Updated at 12:15 p.m. on December 2.
Senate Foreign Relations Committee Chairman John Kerry, D-Mass., said this morning that he hopes to have a deal on a New START treaty “in the next days,” even as the top GOP negotiator continued to insist that Congress must first cut a deal on expiring income tax cuts.
“It’s my hope that these conversations that we’re having and the process that is in place is going to produce, hopefully, a positive outcome, and we’re certainly going to work in good faith to try to make that happen in the next days, hours,” Kerry said during one of a series of Senate floor speeches by Democratic senators today in which they urged ratification of the nuclear-arms pact with Russia.
According to Kerry, talks involving him, Vice President Joe Biden, and Sens. Jon Kyl, R-Ariz., John McCain, R-Ariz., Lindsey Graham, R-S.C., Johnny Isakson, R-Ga., and Bob Corker, R-Tenn., are down to just a few issues.
The GOP senators are still seeking information from the Obama administration on the agreements reached on missile defense at last month's NATO summit in Lisbon, Portugal, Kerry said. The White House is also still responding to a set of questions sent earlier this week by senators, he said.
Kerry’s remarks echo assertions by Corker, who has said that the progress in talks accelerated this week. In September, Corker and Isakson, along with Foreign Relations ranking member Richard Lugar, R-Ind., joined Kerry and other committee Democrats in voting to approve the treaty and send it to the Senate floor.
But a Kyl spokesman today said chances for a deal are falling. "The Senate must first address preventing the nation’s largest tax hike in its history,” Kyl spokesman Ryan Patmintra said. “Congress must also ensure that the federal government doesn’t shut down. With the dwindling calendar Congress has left during lame duck, it’s looking increasingly difficult that there will be sufficient time to address START.”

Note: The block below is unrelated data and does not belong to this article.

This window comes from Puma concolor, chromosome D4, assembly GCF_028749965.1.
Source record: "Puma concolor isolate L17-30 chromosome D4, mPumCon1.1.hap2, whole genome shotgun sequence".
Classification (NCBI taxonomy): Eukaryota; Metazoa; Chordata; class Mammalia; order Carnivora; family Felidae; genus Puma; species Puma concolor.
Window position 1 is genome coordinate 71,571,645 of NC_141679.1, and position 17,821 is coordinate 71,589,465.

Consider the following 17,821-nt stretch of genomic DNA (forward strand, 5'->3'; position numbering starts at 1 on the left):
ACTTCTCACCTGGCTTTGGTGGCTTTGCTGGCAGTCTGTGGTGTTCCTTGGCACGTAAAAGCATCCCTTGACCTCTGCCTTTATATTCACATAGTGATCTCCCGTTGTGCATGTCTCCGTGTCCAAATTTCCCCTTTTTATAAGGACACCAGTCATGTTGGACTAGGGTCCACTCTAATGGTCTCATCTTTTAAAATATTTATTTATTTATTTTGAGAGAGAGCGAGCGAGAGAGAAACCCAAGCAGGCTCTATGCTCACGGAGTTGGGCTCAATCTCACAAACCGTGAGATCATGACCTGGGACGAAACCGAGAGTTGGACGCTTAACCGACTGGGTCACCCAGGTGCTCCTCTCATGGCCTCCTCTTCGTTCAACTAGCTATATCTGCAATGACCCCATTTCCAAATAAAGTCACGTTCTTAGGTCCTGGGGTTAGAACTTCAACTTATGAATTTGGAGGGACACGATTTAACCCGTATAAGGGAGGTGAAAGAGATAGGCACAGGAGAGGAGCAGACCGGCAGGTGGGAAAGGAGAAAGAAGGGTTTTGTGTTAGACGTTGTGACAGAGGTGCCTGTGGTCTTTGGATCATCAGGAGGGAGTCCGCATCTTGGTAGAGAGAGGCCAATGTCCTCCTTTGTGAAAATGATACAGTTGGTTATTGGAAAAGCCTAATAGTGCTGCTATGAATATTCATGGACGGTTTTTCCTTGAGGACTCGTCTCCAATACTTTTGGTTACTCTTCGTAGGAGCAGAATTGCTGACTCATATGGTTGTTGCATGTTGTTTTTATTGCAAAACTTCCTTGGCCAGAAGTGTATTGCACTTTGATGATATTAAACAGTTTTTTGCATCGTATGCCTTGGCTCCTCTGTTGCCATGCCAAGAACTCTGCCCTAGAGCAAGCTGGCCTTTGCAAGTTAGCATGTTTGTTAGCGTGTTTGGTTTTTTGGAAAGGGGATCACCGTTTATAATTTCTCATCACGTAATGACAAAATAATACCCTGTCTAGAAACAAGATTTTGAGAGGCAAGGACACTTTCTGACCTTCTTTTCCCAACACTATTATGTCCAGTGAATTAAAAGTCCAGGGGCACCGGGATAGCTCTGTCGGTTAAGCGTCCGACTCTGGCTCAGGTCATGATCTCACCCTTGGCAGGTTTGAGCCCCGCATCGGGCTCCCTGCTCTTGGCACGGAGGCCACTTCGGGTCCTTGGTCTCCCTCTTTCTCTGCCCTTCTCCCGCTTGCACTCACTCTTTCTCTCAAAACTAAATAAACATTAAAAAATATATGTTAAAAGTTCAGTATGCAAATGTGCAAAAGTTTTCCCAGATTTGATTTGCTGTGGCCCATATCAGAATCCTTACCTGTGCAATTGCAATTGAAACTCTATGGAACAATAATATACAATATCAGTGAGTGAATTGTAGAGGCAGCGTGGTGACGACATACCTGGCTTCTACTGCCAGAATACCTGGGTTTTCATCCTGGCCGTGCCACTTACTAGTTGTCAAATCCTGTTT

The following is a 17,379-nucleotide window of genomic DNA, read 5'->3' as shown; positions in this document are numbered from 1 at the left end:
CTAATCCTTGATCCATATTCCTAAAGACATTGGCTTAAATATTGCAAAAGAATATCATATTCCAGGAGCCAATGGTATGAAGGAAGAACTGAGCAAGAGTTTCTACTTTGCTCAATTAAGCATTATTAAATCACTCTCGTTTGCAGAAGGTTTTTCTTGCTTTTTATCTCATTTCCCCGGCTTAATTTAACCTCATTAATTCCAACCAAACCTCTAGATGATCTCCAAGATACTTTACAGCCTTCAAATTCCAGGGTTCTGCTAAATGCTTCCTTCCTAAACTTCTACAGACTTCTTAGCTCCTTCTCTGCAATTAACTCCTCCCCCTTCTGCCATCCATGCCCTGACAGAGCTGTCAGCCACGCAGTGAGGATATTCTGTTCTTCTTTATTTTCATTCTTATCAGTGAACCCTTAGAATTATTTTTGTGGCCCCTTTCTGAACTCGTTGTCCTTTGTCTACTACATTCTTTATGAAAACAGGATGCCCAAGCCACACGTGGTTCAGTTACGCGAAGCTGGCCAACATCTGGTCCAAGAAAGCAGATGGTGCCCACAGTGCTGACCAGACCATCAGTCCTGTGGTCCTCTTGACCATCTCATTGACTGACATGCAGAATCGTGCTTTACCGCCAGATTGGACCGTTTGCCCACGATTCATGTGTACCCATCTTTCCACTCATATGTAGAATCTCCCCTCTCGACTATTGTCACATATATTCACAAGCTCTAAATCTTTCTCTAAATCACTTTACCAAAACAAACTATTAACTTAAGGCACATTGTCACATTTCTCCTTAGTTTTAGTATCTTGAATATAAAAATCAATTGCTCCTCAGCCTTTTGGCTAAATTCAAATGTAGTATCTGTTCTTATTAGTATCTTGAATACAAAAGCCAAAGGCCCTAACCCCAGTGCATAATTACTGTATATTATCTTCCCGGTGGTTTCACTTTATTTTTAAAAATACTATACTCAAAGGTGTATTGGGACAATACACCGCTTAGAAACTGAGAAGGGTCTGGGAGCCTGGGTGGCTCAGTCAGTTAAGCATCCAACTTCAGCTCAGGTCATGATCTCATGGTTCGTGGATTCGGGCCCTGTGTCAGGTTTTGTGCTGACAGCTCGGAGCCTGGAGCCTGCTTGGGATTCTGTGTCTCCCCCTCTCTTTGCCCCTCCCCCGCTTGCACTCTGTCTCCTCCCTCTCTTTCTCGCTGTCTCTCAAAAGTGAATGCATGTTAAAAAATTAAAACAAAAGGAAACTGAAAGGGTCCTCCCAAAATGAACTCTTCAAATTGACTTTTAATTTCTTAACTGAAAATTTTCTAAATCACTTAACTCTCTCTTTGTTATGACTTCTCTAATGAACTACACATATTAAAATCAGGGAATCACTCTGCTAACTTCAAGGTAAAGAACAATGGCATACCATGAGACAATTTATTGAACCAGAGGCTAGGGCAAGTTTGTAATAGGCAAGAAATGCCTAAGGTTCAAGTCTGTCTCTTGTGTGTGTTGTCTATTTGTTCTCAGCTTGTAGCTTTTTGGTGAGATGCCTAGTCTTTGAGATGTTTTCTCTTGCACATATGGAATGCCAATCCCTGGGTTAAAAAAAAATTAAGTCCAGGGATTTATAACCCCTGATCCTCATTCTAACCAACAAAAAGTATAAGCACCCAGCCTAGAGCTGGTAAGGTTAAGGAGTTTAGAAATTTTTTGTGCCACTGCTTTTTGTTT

Patmintra said Kyl is not suggesting a deal in which Democrats trade tax cuts for action on New START, but only pointing out the reality of the Senate calendar, since the GOP wants two weeks of floor debate on ratification of the Treaty.
Congressional aides have suggested action on the treaty could come as part of a bargain in which Democrats agree to temporarily agree to extend all expiring 2001 and 2003 income tax cuts. And many see Kyl as hinting at such a deal.
Many Senate Democrats ripped Kyl on Wednesday for saying that a deal on tax cuts needed to be in place by Monday for there to be time for New START to reach the floor. While it's unlikely to be set by then, such a deal on temporary tax extensions does appear increasingly likely, according to congressional aides.
Kerry praised Kyl’s work on New START, saying the Arizona senator is working “calmly and quietly and in good faith to try to resolve some very legitimate questions from members on his side of the aisle.”